I needed a better option for the sake of my liver, so I started looking around for something I could travel with and access my favorite TV channels on things like BBC iPlayer and Netflix ( both free of adverts). Being able to access Netflix on my travels was particularly appealing as it would default to the US version whilst in the USA with lots of different content than the UK version.
Of course, I could watch both of these with Identity Cloaker and my laptop or tablet. However I for one have never really enjoyed watching films on smaller screens very much so wanted to watch it on the TV. Cables obviously exist to hook up devices to your TV but every time I try this, the hotel TV has different ports or missing sockets. The solution I thought lay in the numerous media devices that plug simply into any TV and stream online from a variety of channels including Netflix, BBC iPlayer and other British TV programmes.
I chose the wonderful Roku, as I knew it worked and could use my Smart DNS account on it easily ( here's the one I use), this meant I could watch any channel I liked by switching my location easily. All you need to do is change the Roku's DNS address to the Smart DNS one and it can access any channel irrespective of your location.
Overplay account. Unfortunately this happy state of mind lasted only until my first hotel visit when I encountered the fundamental problem of travelling with a Roku when using public Wifi access points.
I eagerly set up the Roku and checked out how to access the hotel's wifi, this was where it dawned on me. The hotel offered fairly reasonable wifi rates on a weekly basis and you just sign in with your browser to access the internet. I soon discovered that this authentication method was very common in hotels and coffee shops, just fire up your browser and login.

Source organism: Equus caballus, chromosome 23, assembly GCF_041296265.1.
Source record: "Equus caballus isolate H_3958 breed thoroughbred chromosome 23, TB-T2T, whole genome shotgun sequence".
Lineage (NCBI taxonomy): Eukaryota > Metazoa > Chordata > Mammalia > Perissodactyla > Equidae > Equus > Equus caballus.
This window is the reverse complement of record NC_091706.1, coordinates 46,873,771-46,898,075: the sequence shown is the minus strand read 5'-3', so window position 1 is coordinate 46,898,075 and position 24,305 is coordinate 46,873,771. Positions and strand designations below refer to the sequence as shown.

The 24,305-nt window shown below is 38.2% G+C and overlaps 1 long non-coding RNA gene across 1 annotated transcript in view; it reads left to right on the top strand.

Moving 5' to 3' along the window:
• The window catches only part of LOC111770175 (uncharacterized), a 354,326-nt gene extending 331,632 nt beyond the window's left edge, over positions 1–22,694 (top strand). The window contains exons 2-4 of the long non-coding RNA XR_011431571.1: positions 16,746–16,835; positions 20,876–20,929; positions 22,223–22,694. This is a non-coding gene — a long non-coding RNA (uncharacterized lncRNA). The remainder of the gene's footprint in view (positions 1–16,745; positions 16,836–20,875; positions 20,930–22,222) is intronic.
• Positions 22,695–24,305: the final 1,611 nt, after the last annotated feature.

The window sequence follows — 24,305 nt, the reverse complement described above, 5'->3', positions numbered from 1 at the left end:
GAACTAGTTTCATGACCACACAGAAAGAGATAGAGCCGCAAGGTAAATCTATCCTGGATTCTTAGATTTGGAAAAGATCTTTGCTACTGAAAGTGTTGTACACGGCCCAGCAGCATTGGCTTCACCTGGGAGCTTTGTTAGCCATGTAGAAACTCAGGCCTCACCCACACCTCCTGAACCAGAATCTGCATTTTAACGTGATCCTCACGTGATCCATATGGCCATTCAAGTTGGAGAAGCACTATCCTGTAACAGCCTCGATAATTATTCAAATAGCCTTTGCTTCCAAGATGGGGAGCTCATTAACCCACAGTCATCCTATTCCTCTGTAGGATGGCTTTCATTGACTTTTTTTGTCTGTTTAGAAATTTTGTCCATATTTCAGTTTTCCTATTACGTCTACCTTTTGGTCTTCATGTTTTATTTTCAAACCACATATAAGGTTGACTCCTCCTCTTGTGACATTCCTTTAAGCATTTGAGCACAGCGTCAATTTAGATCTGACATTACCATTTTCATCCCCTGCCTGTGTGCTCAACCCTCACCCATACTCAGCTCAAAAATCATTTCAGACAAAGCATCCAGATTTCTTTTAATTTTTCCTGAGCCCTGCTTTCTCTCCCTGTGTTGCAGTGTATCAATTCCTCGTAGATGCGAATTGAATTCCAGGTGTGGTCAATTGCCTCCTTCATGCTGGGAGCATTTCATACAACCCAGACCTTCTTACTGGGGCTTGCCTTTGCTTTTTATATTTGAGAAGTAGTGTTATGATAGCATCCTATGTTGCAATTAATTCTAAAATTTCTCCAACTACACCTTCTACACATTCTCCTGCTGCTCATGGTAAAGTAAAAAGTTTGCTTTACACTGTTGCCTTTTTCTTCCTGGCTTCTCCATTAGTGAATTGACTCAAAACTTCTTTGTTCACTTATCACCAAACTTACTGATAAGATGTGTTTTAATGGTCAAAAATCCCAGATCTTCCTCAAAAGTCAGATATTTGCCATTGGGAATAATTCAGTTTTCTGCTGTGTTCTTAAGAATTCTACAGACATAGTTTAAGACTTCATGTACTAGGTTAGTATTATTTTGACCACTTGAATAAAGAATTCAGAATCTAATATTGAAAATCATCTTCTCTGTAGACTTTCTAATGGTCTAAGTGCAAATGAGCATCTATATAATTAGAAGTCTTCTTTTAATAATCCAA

Even when the access was free (as in some US airports) you had to login with an email address. Unfortunately opening a web page isn't something you can do with a Roku, it has no browser and so you can't authenticate the device. Even if you access the internet via a tablet, you still can't authorise you Roku as most grant access rights to the Mac address of the device you logged into.
If Internet Access Requires Authentication via a browser - the Roku is virtually useless.
It's true and there's no simple solution until the Roku has the facility to open a web page to authenticate itself. There are some technical options of course, you could cone the mac address of the Roku onto a laptop and then authorise it there - which technically should work. However this is lots of hassle and you might even need to keep doing this every few minutes. So next time I'm going to try and take a Chromecast instead although there are issues with this using Smart DNS.